If you Google the term “world’s oldest churches” and look at the first dozen links, chances are you will get a dozen different lists. Most lists will include the House Church of Dura Europas in Syria. Others typically named are the Meggido Church in Israel, the Etchmiadzin Cathedral in Armenia, the Hagia Sophia in Turkey, St. Peter’s Basilica in Italy and Trier Cathedral in Germany. Biblical tradition suggests the first Christian Church was the Upper Room in Jerusalem, where the Last Supper took place.
However, when trying to determine how old a church is, there are several problems. The main one being that, for most early churches, there is virtually nothing left of the original building. For example, while St. Peter’s Basilica may trace its roots back to the 1st century community founded by Peter or the original 4th century cathedral, the massive building we know today was built in the 16th and 17th centuries.
Another problem is whether or not a church was purpose-built. The House Church of Dura Europas is typically cited as being the world’s oldest church. However, while Christians almost certainly met here in the 3rd century, it was not purpose-built as a church. Moreover, the city was abandoned after a Persian invasion, and the House Church has been nothing but a pile of rubble for well over a thousand years.
A lesser issue is whether or not a building is still in use as a church. This comes up in a handful of cases, such as with the Hagia Sophia in Istanbul, Turkey. While the original 6th century cathedral is still standing and essentially intact, the Hagia Sophia has not been used as a church for over five centuries.
Church construction in ancient times effectively came in four stages. During the first stage, which began with the ministry of Jesus and ended with the Edict of Milan in 313 AD, virtually no churches were purpose-built due in large part to the suppression of Christianity by the Roman Empire. During the second stage, which began under the emperor Constantine and continued throughout the 4th century, churches were founded all over the empire, often with imperial assistance. This was especially true in Palestine as well as major imperial cities such as Rome, Constantinople and Trier.
During the Third Stage, which ran throughout most of the turbulent 5th century, the empire was wracked by foreign invasions. Very few major Roman construction projects, including churches, date from this period. Undoubtedly there were many smaller, less important churches constructed during this time, but virtually nothing remains of these anywhere.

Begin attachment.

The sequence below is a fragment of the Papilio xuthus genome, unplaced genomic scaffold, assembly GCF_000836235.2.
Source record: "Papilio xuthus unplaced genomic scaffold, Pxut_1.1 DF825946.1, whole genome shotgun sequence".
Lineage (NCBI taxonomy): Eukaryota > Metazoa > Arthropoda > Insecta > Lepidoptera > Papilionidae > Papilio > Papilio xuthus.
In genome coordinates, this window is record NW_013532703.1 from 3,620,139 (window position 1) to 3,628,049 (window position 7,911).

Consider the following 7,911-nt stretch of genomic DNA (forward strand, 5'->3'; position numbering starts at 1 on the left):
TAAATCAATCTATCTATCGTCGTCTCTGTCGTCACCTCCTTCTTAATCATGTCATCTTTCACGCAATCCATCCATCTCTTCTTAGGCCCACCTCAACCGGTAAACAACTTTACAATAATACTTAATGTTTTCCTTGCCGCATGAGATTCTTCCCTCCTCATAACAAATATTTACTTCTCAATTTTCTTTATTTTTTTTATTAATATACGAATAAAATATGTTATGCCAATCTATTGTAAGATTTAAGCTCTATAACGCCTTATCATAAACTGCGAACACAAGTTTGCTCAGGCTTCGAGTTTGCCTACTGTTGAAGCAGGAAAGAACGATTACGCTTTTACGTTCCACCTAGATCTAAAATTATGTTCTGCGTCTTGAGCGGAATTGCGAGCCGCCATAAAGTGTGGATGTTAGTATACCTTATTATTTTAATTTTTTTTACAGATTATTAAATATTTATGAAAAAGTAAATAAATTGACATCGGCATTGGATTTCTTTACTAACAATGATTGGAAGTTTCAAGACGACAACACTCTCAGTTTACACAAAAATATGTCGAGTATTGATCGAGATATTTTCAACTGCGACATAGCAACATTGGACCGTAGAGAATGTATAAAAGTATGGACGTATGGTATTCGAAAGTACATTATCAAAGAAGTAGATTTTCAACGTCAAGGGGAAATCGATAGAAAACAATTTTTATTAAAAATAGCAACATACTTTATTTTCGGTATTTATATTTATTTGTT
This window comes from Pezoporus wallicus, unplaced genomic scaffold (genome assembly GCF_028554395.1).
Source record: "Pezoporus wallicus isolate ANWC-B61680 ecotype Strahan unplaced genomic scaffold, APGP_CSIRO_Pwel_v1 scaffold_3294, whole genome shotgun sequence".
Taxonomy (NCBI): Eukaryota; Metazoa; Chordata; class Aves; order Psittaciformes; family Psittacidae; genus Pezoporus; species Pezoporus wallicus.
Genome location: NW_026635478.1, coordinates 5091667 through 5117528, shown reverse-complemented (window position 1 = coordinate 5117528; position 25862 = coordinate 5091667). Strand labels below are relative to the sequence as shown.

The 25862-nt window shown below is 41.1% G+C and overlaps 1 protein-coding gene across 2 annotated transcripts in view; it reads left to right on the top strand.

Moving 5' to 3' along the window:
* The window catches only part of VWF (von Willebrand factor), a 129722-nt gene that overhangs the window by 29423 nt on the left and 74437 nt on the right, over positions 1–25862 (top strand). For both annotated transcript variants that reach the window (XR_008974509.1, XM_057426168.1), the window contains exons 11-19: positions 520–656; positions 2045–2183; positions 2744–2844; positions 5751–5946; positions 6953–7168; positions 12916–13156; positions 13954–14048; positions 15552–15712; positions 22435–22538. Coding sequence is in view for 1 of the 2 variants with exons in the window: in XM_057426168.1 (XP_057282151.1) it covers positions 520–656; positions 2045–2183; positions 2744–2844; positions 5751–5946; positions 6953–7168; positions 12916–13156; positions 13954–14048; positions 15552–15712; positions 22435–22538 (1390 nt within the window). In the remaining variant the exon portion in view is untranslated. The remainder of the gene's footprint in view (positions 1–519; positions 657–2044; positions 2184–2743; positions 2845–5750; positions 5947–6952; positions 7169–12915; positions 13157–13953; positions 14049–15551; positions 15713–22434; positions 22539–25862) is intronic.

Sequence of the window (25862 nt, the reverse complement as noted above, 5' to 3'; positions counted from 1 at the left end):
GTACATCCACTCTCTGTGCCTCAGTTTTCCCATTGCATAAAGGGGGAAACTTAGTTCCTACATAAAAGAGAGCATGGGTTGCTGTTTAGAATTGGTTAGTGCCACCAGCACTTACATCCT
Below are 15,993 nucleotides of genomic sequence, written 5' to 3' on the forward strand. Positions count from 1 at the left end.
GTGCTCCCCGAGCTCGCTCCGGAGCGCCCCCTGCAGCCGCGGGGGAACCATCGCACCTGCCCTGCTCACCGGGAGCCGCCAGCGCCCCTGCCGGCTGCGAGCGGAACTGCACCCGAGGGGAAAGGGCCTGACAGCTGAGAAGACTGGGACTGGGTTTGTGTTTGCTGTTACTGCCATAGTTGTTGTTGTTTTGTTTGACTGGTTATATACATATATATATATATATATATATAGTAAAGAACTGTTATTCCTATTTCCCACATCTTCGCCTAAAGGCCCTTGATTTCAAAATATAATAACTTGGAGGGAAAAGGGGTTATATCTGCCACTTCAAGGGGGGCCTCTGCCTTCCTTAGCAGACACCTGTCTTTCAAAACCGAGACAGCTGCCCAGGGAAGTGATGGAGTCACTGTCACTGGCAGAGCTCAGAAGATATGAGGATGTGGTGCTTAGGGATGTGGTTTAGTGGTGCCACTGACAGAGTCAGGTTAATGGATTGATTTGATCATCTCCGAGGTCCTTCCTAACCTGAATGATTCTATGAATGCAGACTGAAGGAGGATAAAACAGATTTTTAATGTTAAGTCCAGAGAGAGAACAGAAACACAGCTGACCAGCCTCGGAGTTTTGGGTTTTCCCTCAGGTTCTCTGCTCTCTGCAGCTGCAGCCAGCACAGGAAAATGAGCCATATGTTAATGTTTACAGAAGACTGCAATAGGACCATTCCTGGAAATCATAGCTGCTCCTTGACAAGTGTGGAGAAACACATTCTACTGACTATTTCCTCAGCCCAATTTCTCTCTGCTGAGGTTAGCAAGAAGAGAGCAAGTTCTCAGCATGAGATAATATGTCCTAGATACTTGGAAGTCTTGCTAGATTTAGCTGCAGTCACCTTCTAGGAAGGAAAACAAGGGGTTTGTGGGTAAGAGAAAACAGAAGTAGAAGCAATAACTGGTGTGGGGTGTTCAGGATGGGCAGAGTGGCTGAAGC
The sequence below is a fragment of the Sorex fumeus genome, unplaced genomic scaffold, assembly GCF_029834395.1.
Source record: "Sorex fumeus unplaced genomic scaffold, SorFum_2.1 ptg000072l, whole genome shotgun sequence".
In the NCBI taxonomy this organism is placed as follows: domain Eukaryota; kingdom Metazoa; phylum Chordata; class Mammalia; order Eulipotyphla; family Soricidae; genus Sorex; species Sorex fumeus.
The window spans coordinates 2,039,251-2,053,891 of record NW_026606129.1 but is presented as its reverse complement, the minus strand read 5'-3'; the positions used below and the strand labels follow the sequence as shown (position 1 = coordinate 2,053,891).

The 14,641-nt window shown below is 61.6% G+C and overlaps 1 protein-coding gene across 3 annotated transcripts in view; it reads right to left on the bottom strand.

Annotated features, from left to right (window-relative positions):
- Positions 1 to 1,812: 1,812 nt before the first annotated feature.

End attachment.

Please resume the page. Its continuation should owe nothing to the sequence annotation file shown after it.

However, during the Fourth Stage, a renaissance of church construction, begun by the emperor Justinian I, swept much of the Christian world in the 6th century. While a large number of the great Justinian churches were destroyed during the Persian and Muslim invasions in ensuing centuries, most of the oldest surviving churches in the world, especially in Europe, date from this fourth period.
So which are the oldest? Here they are, broken out by detailed category:
OLDEST CHURCH RUINS – HOUSE CHURCH OF DURA EUROPAS
Dura Europas, Syria (232-256 AD)
The oldest traces of any church ever found are the ruins of the House Church at Dura Europas. Constructed as a house, possibly as early as the 2nd century, it was briefly used as a church in the 3rd century. Although destroyed in the Roman era, the site preserved some of the earliest known Christian paintings. Because it was not purpose-built as a church, and because it is today nothing more than a tiny pile of rubble (possibly made even worse by ISIS), it is difficult to truly regard this as the world’s oldest church. Verdict: not the world’s oldest church.
Runners-Up: The Megiddo Church in Tel Megiddo, Israel; and the Aqaba Church in Aqaba, Jordan. Both were purpose-built churches dating from the late 3rd century and are now in ruins.
OLDEST SURVIVING NON-PURPOSE BUILT CHURCH – THE PANTHEON
Rome, Italy (126 AD)
Formally known as the Church of St. Mary and the Martyrs, the Pantheon was constructed in the 2nd century as a place of worship to many Roman deities. However, in the 7th century, when the last vestiges of paganism were being purged from Western Europe, the Pantheon was re-purposed and consecrated as a Christian Church. While there have been many additions and updates to the building, the original core structure remains mostly intact. Nevertheless it was not a purpose-built church, and there are other churches still standing that were in use earlier. Verdict: not the world’s oldest church.